4.3. Physical Exercise and Brain Activation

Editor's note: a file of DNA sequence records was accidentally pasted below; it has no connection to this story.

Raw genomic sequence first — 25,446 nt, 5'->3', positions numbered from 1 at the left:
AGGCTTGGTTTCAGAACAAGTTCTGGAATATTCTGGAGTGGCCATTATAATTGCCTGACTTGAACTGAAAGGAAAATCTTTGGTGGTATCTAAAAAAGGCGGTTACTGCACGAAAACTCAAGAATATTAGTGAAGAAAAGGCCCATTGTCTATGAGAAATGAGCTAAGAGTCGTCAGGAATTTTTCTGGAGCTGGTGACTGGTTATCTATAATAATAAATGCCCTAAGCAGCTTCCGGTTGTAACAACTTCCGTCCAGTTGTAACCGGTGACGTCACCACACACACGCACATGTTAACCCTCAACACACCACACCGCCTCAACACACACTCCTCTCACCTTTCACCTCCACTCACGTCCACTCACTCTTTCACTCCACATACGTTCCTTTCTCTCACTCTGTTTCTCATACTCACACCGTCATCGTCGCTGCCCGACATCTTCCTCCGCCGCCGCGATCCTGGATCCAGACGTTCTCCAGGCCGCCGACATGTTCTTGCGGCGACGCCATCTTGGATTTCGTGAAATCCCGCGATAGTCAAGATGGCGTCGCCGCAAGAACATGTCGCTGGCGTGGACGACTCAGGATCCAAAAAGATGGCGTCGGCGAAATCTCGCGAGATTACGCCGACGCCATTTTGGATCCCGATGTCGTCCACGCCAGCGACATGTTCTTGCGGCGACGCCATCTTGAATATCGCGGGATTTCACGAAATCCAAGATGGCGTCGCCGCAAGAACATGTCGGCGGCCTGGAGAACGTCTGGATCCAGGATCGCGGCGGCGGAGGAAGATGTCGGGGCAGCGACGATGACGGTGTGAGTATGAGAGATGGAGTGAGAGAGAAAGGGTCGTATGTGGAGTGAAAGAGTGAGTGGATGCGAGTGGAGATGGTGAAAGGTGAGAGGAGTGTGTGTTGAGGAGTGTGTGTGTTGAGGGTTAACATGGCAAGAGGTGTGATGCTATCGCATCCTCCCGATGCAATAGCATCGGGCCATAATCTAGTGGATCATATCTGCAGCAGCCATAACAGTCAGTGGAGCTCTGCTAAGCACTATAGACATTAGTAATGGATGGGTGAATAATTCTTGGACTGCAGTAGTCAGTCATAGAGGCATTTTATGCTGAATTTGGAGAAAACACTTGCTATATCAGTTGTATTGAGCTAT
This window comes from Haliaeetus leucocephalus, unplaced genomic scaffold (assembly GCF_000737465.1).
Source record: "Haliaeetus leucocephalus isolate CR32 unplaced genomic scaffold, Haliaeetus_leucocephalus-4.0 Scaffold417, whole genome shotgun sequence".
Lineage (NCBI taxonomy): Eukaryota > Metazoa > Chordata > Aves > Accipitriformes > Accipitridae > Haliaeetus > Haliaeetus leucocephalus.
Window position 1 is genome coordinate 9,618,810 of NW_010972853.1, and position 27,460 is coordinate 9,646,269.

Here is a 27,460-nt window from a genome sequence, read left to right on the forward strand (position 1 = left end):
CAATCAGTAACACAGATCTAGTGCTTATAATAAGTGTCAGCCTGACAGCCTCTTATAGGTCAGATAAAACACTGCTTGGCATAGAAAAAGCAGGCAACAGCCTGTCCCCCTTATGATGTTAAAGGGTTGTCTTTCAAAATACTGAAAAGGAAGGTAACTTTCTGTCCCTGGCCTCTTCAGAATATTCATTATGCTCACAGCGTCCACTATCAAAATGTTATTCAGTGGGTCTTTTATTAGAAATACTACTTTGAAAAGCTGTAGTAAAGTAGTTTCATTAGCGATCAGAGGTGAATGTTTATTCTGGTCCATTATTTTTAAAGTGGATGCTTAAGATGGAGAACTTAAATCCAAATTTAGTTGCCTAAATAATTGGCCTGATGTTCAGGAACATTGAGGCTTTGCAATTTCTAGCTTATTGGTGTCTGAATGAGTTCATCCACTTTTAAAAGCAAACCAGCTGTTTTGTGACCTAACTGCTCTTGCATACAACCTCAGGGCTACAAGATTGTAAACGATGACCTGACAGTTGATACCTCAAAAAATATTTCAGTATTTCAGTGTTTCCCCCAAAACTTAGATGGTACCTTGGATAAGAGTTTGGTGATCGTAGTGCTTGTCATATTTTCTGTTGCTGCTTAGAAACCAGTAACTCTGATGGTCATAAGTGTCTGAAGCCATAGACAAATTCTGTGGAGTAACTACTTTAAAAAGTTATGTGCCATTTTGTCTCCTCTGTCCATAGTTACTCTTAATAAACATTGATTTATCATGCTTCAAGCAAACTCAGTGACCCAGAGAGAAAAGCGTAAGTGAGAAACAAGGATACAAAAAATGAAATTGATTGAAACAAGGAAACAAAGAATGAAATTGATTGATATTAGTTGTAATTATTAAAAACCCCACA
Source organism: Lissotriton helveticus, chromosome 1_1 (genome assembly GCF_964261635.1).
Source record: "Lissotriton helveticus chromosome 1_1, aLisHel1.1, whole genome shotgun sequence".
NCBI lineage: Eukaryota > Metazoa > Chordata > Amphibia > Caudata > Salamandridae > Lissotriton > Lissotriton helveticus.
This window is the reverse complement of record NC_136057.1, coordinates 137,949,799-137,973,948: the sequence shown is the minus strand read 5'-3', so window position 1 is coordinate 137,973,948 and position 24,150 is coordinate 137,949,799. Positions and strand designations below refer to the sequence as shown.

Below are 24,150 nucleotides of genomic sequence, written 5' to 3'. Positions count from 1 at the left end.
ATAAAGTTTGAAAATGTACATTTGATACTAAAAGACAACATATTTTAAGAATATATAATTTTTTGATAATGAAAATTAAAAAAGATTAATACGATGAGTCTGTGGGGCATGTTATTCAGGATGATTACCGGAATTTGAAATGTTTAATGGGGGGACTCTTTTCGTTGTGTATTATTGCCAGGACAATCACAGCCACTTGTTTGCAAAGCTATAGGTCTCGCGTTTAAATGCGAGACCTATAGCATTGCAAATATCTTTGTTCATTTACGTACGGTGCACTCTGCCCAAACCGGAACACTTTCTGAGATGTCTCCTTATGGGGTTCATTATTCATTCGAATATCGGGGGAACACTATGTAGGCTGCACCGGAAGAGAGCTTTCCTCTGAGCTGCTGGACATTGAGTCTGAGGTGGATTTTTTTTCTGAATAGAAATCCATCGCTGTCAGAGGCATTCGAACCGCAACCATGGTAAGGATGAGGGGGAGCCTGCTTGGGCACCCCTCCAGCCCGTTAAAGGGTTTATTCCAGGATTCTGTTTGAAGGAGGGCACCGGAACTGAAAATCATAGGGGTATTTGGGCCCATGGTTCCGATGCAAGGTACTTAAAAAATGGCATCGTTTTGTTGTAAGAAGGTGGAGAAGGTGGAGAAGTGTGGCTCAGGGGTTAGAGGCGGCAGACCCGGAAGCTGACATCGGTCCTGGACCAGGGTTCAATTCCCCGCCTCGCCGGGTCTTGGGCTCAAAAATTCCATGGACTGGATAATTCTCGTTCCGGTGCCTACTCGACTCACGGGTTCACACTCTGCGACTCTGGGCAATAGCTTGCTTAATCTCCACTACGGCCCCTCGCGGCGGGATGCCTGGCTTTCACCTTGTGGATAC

The findings in the present study suggest that greater attention-concentration ability improves both SRT and CRT in adolescents between 15 and 18 years of age (SRT: r = −0.43, CRT: r = −0.39). At the same time, the analysis by sex evidenced high and very high concordances between the abilities assessed for both males and females. In parallel, it has been shown that physical exercise improves reaction capacity and, therefore, attention and concentration [14,37]. In addition, it has been observed that children with obesity, between 6 and 12 years of age, have a higher RT than their normal-weight peers [38]. In this regard, childhood obesity has been associated with impaired perceptive-motor function; however, a better understanding of the mechanisms underlying motor incompetence in children with obesity is needed [38]. Furthermore, Reigal et al. [14] analyzed the relationship between RT, selective attention, concentration, and physical fitness in children between 10 and 12 years old, concluding that better development of selective attention and concentration, as well as an increase in physical fitness, improve RT at these ages. Budde et al. [37] observed the influence of coordination exercises, in short, training sessions, on cognitive performance in healthy adolescents aged 13 to 16 years, concluding that coordination exercises generate a prior activation of parts of the brain, an area responsible for mediating functions such as attention. Specifically, to increase cognitive performance in adolescents, Budde et al. [37] suggested including coordination exercises in short training sessions during the school day. Added to the above mentioned, there is evidence that a correct psychomotor stimulation concordant with age would help improve efficiency in daily tasks, assisting children’s and adolescents’ personal and social growth [14]. However, the brain mechanisms that relate both white matter plasticity and cortical plasticity to changes in RT resulting from training have not yet been fully understood. They, therefore, need further exploration [39]. Therefore, taking into account that physically active people with better physical fitness show better hand–eye RT in both males and females [14,32,33], and that coordination exercises influence the activation of parts of the brain (a situation that could trigger better cognitive performance) [37], it is advisable to include more sports activities in all phases of child and adolescent development, especially in educational centers.